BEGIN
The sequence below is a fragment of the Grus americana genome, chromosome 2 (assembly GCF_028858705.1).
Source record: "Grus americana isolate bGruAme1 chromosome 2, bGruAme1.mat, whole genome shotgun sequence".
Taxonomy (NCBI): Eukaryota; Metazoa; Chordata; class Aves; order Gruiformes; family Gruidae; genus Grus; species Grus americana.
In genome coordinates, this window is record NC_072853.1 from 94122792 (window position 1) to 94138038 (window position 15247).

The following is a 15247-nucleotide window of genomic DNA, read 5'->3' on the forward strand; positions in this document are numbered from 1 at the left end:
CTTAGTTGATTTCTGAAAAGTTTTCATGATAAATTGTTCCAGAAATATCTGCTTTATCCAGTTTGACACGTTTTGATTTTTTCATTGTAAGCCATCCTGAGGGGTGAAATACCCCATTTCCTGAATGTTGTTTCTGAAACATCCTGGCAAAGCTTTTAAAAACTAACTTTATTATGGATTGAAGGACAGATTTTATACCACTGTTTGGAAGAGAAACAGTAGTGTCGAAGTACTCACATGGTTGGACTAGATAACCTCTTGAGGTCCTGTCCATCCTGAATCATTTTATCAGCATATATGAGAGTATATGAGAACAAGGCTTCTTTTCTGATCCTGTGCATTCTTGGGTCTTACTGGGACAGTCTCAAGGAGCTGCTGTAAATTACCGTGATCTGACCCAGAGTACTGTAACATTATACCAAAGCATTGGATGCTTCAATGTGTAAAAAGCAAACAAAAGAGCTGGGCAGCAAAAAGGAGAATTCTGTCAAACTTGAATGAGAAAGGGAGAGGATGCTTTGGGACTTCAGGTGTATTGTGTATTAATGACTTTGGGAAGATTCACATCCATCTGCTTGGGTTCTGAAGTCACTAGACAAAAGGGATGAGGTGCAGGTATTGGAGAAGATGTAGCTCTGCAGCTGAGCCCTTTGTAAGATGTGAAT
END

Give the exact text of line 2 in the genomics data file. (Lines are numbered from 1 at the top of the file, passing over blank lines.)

Source record: "Grus americana isolate bGruAme1 chromosome 2, bGruAme1.mat, whole genome shotgun sequence".